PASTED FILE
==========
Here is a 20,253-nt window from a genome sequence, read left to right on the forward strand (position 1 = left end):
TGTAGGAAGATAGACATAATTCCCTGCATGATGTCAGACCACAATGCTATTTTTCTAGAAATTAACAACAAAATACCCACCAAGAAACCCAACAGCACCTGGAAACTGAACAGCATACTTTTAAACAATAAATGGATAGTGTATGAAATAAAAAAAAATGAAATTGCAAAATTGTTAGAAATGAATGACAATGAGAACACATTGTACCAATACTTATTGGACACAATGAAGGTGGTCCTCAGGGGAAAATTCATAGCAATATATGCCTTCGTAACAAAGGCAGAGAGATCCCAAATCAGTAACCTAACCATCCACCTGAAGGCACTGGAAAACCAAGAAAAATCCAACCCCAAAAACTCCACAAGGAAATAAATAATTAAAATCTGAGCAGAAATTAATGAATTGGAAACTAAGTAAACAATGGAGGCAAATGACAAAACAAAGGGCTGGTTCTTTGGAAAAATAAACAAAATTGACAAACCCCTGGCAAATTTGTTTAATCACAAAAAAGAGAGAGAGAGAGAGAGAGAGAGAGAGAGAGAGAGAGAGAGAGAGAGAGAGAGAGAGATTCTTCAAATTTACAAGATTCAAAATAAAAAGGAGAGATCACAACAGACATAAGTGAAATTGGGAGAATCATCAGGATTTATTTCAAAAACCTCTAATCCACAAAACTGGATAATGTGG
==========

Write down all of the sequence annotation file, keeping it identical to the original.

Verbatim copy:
Here is a 20,253-nt window from a genome sequence, read left to right on the forward strand (position 1 = left end):
TGTAGGAAGATAGACATAATTCCCTGCATGATGTCAGACCACAATGCTATTTTTCTAGAAATTAACAACAAAATACCCACCAAGAAACCCAACAGCACCTGGAAACTGAACAGCATACTTTTAAACAATAAATGGATAGTGTATGAAATAAAAAAAAATGAAATTGCAAAATTGTTAGAAATGAATGACAATGAGAACACATTGTACCAATACTTATTGGACACAATGAAGGTGGTCCTCAGGGGAAAATTCATAGCAATATATGCCTTCGTAACAAAGGCAGAGAGATCCCAAATCAGTAACCTAACCATCCACCTGAAGGCACTGGAAAACCAAGAAAAATCCAACCCCAAAAACTCCACAAGGAAATAAATAATTAAAATCTGAGCAGAAATTAATGAATTGGAAACTAAGTAAACAATGGAGGCAAATGACAAAACAAAGGGCTGGTTCTTTGGAAAAATAAACAAAATTGACAAACCCCTGGCAAATTTGTTTAATCACAAAAAAGAGAGAGAGAGAGAGAGAGAGAGAGAGAGAGAGAGAGAGAGAGAGAGAGAGAGAGAGATTCTTCAAATTTACAAGATTCAAAATAAAAAGGAGAGATCACAACAGACATAAGTGAAATTGGGAGAATCATCAGGATTTATTTCAAAAACCTCTAATCCACAAAACTGGATAATGTGG